Carillion collapse pushes Sammon into examinership
Irish specialist in building schools is insolvent after stage payments dried up but has reasonable prospects of survival
Miceál Sammon, chief executive of the Sammon Group, left, with Minister for Education Richard Bruton and Sean Ashe, chief executive of Kildare / Wicklow Educational Training Board at Maynooth Education Campus and Maynooth Post-Primary School. Photograph: Dara Mac Dónaill
Leading Irish building contractor Sammon has been pushed into examinership following the collapse of British construction giant Carillion, the High Court was told on Thursday.
Mr Justice Robert Haughton was told the Irish business got into financial difficulties due to the “devastating collapse” of Carillion for which it was working on a number of projects in Ireland.
The High Court appointed Michael McAteer of Grant Thornton as interim examiner to Kildare-based Sammon Contracting Group and related companies Sammon Contracting Ireland Ltd and Miceál Sammon Woodcraft Ltd.
The judge said that, while the firms were insolvent, he was satisfied to appoint Mr McAteer on the basis that an independent expert’s report had stated the companies had a reasonable prospect of surviving if certain steps were taken.
Sammon, which employs more than 216 people, was hired by an entity that included Carillion to build several education facilities in Ireland. These include: Tyndall College Campus in Carlow; Eureka Secondary School in Kells, Co Meath; Loreto College in Wexford; and Coláiste Ráithín and St Philomena’s National School which are both in Bray, Co Wicklow.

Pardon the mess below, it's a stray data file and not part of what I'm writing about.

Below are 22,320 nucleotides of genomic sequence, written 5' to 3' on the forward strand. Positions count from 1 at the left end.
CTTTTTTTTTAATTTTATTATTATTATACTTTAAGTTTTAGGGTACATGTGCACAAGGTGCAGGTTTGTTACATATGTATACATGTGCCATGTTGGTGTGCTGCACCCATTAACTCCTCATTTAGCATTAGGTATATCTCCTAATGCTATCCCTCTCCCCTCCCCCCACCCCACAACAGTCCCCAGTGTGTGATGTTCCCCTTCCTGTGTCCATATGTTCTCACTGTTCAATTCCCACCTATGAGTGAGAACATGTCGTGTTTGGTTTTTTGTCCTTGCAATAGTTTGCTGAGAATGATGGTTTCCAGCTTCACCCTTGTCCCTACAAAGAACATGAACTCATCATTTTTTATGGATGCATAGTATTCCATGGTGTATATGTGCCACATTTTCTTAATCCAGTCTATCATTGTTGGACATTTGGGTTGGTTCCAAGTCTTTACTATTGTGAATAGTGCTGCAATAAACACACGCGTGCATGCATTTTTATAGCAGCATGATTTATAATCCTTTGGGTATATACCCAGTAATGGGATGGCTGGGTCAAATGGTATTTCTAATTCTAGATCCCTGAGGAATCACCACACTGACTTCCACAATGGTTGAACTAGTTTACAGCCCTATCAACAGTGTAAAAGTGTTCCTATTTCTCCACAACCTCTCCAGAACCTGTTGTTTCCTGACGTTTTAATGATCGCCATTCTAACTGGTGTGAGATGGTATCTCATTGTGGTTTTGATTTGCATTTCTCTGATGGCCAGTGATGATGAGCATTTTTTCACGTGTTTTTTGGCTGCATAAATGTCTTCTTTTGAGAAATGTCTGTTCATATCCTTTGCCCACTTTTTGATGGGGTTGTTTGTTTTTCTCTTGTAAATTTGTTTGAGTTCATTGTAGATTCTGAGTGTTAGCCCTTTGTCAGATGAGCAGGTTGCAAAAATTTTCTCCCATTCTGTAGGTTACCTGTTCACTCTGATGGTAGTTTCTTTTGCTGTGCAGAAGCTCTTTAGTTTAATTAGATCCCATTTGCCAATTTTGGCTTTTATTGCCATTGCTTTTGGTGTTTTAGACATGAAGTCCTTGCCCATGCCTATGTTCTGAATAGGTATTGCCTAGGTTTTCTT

Other projects the group is working on include the Maynooth Educational Campus which, the court heard, is the largest school contract in the history of the State.
It is also working on a school in Cork, a building for Shannon Airport Authority, and housing developments in Waterford and Dublin.
Seeking Mr McAteer’s appointment, barrister Ross Gorman, for the group, said it was hired to build five schools and the institute for education by a special purpose vehicle (SPV) that included Carillion, known as Inspired Spaces.
That contract was worth about €87 million to the group, counsel said. His client was paid on a monthly basis after works commenced in 2016.
However, the collapse of Carillion with debts of more than £1.5 billion (€1.72 billion) has had “a devastating and immediate impact” on the companies, counsel said. Payments from the SPV to the Sammon companies ceased last December, counsel said.
As a result, the group has been unable to pay its suppliers and subcontractors working on those projects.
Counsel said the fallout from Carillion’s collapse in January had “contaminated the entire group and the other projects it is working”. Subcontractors and suppliers have made demands for payment, and one creditor has applied to have one of the firms in the group wound up, counsel said.
In addition, there has been no activity on any of the sites where the company had been carrying out works on behalf of the SPV involving Carillion.
Return to profitability
Sammon was confident that, if an examiner was appointed and a scheme approved, the group would be in a position to complete its contracts on time and return to profitability.
The group has also had discussions with PJ and Mary McGrath of the McGrath Group, which has indicated it will provide support and funding to the Sammon firms during the period of protection.
Counsel said that, going forward, the group, which has a good record, was confident that it would obtain contracts for school and residential projects in the future.
After appointing Mr McAteer as interim examiner, the judge adjourned the matter to April 16th. The judge also directed that the group’s main creditors and Revenue be put on notice of the hearing.